As it happens, these links appear to herald the quiet and unceremonious demise of the Community site itself. The link remains on the Sentinel's website, but directs readers to the main Opinion page.
I wrote about the Community site twice in 2008, when it launched and when Sentinel staff had to intervene to attempt to quell some commentary in the Forums section that had devolved into a flame war. I wrote back then:
The Sentinel and its' parent company (whomever that may be in the future) are keenly aware of how the manner in which the Community site is used is a direct reflection on the reputation of the Sentinel and the domain GJSentinel.com. I applaud their level of tolerance and restraint up to this point in time, but I also feel that their recent action was necessary. The challenge now is to put some consistency and accountability behind the rhetoric.In the 14 months since that post, I didn't pay much attention to the Community site, save to review the Letters to the Editor. Ironically, I made a comment on one of those letters last week, the first time in a long while. My uneducated impression since last year was that the site was not growing, and the 'community' it was serving was just a niche group of heavily opinionated individuals. Not that there's a problem with that, but I can see the increased difficulty for the Sentinel to expend manhours to maintain a site in such a condition.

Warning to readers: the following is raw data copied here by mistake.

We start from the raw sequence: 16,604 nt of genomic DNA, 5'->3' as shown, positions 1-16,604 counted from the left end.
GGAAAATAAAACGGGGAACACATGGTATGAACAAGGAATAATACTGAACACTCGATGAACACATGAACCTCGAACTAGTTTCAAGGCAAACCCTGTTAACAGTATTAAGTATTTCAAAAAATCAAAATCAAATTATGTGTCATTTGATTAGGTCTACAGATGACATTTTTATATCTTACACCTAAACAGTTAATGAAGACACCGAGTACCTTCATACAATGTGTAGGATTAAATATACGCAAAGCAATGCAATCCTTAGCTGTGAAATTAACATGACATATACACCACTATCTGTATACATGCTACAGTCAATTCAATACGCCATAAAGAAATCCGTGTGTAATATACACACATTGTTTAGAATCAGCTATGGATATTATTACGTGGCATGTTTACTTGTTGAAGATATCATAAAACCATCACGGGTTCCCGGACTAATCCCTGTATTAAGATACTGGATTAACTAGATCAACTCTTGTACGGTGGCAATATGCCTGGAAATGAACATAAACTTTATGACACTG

I sent an e-mail to Bob Silbernagel, who is in charge of the Sentinel's editorial content, asking for some insight as to why the site was disappeared without so much as a single-column obituary.
For those of you who may not follow Bob's online video series Over The Top, he's on a beach somewhere right now. I hope to hear from him when he returns.
The Community site's demise is not a matter of particular concern to me. The handwriting was on the wall a year ago. I'm more concerned about how these things affect mindsets and trends. I'm hoping that the mindset at the Sentinel in the Seaton era is not to back off of robust, interactive online content that affords the educated reader the ability to interact with those producing content, and that access to online content, and enhancement of the print experience through it, remains as available as it possibly can be. In other words, free.
I'm still a big fan of the YourHub site sponsored by the Denver Post, and the manner in which it allows members of numerous Metro Denver neighborhoods and communities to produce and moderate content specific to their areas. I still think that something like that has great potential for the Grand Junction metro area. End of sales pitch.
I feel bad that Community.GJSentinel.com didn't work out. I know there are better ideas out there that may make more sense in lots of ways.
Have a good day.